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Lulo fruits are small in size, averaging 4 to 6 centimeters in diameter and 40 to 120 grams in weight, and have a round to ovate shape with a curved, uniform nature. The fruits are capped with a five-pointed, rough, brown calyx, and the skin is thick, ranging from 3 to 4 millimeters in depth. The skin is also leathery, tough, and inedible, either smooth or covered in brittle hairs. These hairs are typically brown and can be removed from the skin, but care should be taken to wear gloves as these hairs may irritate sensitive skin. Lulo fruits ripen from green to a bright orange-yellow, and the skin is easily bruised or damaged. Underneath the surface, a pale orange membrane encases four chambers with a gelatinous, aqueous, jelly-like pulp. The pulp is filled with translucent yellow-green juice and small, flat, pale-yellow seeds, giving the mixture a slippery, slightly crunchy consistency. Lulo fruits are only consumed ripe, and mature fruits have a soft give when gently squeezed. The fruits will also have a bright golden orange hue and should be even in color with an aromatic quality. Ripe Lulo fruits have a sweet, acidic, and sour taste with tangy and refreshing tropical kiwi, lime, and citrus notes. The fruits also have a subtly rhubarb-like nuance, and the flavor will vary depending on the region and climate the fruit is grown in. When cooked, Lulo fruits develop a mellower, sweet, and less tangy taste.
Lulo fruits are available year-round in some tropical climates. The fruits generally have a peak season in the dry or summer season in the Southern Hemisphere, which spans between December and March.
Lulo, botanically classified as Solanum quitoense, is a tropical species belonging to the Solanaceae or nightshade family. The small fruits grow on herbaceous, perennial shrubs reaching 1 to 3 meters in height and develop along the plant's thick stems in clusters of 3 to 4 fruits. Each plant can produce approximately 100 to 150 fruits per year, and there are two main types, a spineless fruit, and a hairy, soft-spined fruit. Lulo fruits are further divided in some counties by other descriptors, but in general, the fruits are harvested throughout Central and South America for culinary and medicinal practices. Lulo fruits are only consumed ripe and are a favored ingredient for juices. Despite their popularity as a beverage, Lulo fruits are delicate and easily damaged when handled, preventing the species from being commercially grown on a large scale. Lulo fruits are also known as Naranjilla, translating to "little orange," and are called this name in Colombia. The fruits are also known as Naranjita de Quito in Ecuador and Peru, Nuqui, Lulun, and Toronjaludo in other Spanish-speaking countries. Lulo fruits are nicknamed the "Nectar of the Gods" and the "Golden Fruit of the Andes" and are revered for their tart and tangy juice. In the modern day, Lulo fruits are typically cultivated and sold fresh in local markets surrounding their growing region, and the fruits are versatile, both used in sweet and savory preparations.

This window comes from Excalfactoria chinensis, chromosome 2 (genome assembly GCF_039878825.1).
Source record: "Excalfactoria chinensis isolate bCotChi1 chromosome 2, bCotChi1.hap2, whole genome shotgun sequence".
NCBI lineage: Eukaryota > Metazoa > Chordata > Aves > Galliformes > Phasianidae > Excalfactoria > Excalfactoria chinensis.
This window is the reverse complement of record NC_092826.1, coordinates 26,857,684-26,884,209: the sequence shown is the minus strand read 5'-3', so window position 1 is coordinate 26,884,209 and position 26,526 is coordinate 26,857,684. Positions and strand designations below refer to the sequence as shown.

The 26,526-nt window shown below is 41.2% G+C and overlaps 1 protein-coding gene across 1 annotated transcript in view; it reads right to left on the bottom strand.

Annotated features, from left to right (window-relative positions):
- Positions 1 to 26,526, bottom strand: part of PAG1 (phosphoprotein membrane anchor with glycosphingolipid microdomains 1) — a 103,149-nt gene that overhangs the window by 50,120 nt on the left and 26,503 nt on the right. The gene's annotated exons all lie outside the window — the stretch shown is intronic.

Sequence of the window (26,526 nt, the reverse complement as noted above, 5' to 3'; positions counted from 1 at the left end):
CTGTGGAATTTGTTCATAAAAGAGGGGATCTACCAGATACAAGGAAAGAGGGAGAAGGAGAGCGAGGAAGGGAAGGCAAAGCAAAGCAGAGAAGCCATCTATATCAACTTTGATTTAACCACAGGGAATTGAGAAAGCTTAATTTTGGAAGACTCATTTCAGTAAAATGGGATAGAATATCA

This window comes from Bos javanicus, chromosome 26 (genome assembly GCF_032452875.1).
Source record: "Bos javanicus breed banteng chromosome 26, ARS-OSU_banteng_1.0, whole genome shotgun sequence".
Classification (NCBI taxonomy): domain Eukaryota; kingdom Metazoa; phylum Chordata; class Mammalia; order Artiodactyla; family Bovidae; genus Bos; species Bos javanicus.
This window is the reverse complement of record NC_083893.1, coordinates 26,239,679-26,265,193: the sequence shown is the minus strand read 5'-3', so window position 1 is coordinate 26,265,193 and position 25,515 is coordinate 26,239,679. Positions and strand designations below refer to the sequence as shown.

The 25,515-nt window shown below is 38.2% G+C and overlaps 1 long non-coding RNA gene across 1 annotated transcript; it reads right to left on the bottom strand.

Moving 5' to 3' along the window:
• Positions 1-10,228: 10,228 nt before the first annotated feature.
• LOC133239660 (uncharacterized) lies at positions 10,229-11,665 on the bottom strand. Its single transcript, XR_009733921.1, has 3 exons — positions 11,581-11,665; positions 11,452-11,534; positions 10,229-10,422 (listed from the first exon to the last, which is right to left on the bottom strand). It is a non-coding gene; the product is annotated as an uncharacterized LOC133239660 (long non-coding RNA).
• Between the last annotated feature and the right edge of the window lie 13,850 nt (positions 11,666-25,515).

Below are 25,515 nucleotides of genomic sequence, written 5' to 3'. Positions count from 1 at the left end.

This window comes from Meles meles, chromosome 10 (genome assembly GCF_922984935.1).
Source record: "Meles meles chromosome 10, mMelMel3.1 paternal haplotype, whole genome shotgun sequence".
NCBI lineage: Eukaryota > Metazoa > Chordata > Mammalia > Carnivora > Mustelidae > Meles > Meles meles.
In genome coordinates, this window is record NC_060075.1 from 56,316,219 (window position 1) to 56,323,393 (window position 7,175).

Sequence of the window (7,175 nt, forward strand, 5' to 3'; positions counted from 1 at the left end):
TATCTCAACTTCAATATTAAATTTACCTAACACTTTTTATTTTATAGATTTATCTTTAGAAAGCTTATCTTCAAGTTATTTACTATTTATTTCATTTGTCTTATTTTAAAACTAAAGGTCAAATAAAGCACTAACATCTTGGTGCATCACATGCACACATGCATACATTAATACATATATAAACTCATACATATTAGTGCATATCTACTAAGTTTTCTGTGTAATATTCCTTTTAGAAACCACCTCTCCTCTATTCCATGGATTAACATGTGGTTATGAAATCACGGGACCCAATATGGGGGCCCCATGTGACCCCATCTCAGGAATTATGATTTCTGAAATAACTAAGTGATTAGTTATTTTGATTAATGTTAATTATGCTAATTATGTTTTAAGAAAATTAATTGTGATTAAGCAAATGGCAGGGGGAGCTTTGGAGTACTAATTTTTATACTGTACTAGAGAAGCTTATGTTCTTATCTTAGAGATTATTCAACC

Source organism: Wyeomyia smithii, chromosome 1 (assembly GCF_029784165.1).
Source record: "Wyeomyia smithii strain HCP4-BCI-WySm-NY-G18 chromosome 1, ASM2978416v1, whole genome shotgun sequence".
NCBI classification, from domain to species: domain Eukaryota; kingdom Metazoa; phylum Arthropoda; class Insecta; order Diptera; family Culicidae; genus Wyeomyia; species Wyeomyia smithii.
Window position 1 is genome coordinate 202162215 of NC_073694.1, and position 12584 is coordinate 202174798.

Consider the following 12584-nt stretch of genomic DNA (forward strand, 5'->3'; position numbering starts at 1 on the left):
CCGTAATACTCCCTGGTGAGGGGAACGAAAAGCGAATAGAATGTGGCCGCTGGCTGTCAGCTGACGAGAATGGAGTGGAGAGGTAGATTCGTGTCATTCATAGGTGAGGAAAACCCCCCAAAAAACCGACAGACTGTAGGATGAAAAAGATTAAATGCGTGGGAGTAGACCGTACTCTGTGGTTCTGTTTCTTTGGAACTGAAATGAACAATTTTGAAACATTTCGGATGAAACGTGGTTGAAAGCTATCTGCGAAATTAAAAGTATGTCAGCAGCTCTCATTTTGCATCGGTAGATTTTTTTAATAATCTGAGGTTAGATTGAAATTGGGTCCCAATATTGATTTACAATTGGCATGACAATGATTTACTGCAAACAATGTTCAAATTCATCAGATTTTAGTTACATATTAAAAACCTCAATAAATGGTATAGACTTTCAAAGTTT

Lulo fruits are a source of fiber to regulate the digestive tract, vitamin A to maintain healthy organ functioning, and vitamin C to strengthen the immune system. The fruits also provide calcium to build strong bones and teeth, phosphorus to repair tissues, iron to develop the protein hemoglobin for oxygen transport through the bloodstream, and other nutrients, including zinc, magnesium, thiamine, niacin, vitamin K, and riboflavin. In Colombia, Lulo fruits are believed to detox the body, promote digestion, and improve skin complexion. The fruits also contain ellagitannins, compounds converted into ellagic acid, which have antioxidant properties to protect the cells against the damage caused by free radicals.